How to Build Better Knees With RA

These easy moves can lessen knee pain and boost flexibility. 

Lisa Robins

Half the battle of keeping your knees healthy when you have rheumatoid arthritis (RA) is shoring up the muscles around them. And that doesn’t require fancy equipment or hours at the gym. Just make sure to get your doctor's approval before starting any exercise program.

Modified squat
Stand tall in front of a sturdy chair with your heels hip-distance apart. As you extend your buttocks backward, slowly bend your knees and lower yourself into the chair so your knees point forward over your feet. Exhale, brace your core (stomach and lower back muscles) and slowly rise back to the starting position. Repeat 2-3 sets of 12-15 repetitions.

Tip: Too hard? Place a cushion on your chair so you’re sitting higher off the ground. Too easy? Try holding a set of light dumbbells in your hands. 

Knee extension
Sit tall in a chair with your hips and back pressed against the backrest and both knees bent at a 90-degree angle. Straighten your left knee, lifting your calf so it’s parallel to the floor. Hold it here for 1-3 seconds, focusing on your front thigh muscle, then slowly lower back down. Complete 2 sets of 12-15 repetitions per leg.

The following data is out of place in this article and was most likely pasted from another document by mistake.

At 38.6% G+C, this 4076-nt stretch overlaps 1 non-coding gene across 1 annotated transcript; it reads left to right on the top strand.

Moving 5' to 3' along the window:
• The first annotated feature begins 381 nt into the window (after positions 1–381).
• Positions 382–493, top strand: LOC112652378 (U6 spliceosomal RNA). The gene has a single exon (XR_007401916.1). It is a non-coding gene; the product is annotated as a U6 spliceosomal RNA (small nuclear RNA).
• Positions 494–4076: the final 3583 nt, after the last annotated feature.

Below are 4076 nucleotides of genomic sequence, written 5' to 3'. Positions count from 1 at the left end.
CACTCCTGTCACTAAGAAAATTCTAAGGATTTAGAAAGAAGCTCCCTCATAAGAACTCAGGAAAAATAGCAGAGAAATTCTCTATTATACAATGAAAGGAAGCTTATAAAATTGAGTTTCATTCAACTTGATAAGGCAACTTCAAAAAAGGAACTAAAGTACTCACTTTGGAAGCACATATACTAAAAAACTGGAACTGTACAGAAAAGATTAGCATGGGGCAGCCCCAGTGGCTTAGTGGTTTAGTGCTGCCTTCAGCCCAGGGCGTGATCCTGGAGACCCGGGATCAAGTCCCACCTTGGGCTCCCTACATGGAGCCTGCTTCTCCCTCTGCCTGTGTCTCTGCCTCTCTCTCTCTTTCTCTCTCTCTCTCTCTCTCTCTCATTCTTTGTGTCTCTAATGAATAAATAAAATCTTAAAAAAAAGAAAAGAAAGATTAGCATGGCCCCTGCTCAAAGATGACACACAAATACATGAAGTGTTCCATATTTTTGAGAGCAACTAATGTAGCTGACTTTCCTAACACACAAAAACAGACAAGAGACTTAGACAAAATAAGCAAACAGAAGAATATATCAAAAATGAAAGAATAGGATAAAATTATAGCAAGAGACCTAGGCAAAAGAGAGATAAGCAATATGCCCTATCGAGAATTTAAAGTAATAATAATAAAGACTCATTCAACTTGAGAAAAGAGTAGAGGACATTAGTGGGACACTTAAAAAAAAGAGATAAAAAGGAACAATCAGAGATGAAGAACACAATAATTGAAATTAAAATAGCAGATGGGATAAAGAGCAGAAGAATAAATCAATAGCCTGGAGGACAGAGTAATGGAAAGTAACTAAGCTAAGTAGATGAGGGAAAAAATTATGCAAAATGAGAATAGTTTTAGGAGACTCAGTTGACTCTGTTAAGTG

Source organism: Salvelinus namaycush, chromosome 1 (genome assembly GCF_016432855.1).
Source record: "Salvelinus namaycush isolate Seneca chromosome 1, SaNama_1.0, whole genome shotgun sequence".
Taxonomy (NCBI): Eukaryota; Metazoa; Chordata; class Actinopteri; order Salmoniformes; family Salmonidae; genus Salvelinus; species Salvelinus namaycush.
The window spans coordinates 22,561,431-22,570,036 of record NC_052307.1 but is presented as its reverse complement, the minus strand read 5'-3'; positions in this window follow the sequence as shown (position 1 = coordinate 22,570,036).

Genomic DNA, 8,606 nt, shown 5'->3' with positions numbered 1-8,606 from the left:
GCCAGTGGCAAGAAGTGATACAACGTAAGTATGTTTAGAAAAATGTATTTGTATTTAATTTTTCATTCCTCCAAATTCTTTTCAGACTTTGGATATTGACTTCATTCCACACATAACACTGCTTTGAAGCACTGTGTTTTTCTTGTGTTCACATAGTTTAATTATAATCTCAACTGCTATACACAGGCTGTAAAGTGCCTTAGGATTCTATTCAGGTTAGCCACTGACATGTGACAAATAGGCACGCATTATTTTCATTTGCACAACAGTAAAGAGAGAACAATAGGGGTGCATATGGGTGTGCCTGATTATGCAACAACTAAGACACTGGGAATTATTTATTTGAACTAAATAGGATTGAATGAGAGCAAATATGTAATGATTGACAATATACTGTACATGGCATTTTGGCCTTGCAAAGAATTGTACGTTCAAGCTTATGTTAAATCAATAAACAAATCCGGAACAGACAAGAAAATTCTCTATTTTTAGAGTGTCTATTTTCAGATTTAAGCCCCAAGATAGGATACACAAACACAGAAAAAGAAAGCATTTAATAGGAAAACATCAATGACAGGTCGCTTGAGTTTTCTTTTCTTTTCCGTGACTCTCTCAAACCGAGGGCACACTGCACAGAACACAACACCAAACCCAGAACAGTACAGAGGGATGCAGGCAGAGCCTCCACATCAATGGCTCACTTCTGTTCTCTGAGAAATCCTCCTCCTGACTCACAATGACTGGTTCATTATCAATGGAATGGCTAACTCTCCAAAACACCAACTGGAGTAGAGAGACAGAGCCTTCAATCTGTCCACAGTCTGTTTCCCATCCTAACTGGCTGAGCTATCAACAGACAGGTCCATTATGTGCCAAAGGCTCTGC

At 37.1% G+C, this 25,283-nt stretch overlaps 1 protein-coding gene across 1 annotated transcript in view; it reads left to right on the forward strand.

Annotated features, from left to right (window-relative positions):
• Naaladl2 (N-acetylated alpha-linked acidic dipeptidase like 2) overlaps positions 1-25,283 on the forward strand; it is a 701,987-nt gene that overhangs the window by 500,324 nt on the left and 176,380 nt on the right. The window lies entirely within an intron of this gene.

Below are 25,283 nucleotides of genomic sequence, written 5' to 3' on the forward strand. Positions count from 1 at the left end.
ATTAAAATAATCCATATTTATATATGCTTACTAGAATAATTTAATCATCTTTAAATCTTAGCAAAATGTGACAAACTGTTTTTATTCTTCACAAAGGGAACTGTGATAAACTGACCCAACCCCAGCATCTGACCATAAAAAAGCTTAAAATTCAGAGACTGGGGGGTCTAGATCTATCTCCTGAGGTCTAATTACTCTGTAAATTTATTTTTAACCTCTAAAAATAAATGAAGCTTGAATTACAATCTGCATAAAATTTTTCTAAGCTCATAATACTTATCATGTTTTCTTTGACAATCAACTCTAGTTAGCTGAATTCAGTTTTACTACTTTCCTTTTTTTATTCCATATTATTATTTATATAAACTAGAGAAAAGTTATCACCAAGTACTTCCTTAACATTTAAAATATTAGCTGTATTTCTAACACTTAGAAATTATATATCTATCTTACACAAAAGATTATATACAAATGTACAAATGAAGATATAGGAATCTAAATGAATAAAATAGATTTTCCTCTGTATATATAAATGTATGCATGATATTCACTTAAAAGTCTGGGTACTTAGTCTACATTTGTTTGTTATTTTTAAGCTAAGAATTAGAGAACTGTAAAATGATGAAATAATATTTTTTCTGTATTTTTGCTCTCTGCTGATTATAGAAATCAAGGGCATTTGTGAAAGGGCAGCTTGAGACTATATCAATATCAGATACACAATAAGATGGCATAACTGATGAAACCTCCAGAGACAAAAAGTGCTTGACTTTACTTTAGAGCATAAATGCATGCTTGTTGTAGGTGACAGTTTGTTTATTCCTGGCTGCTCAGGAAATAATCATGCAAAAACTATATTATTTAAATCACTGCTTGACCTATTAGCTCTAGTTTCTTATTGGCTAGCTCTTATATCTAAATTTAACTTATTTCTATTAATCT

Tip: Feeling pain? Ease the strain on your lower back by rolling a towel and placing it between your chair and the small curve of your lower spine. Pain or pressure behind your kneecap can be relieved by placing a rolled towel on the chair, underneath your extended knee.

Healthy-knees moves
Along with strengthening exercises, the Tufts University researchers had participants do 20 minutes of cardio—any type of movement, even gentle dancing or marching in place—three times a week. The third component of the plan was stretching, specifically the front and back of the thighs (quadriceps and hamstrings), along with the calf muscle and Achilles tendon. Ask your doctor or a physical therapist for advice on how to perform these types of stretches safely.

April 2013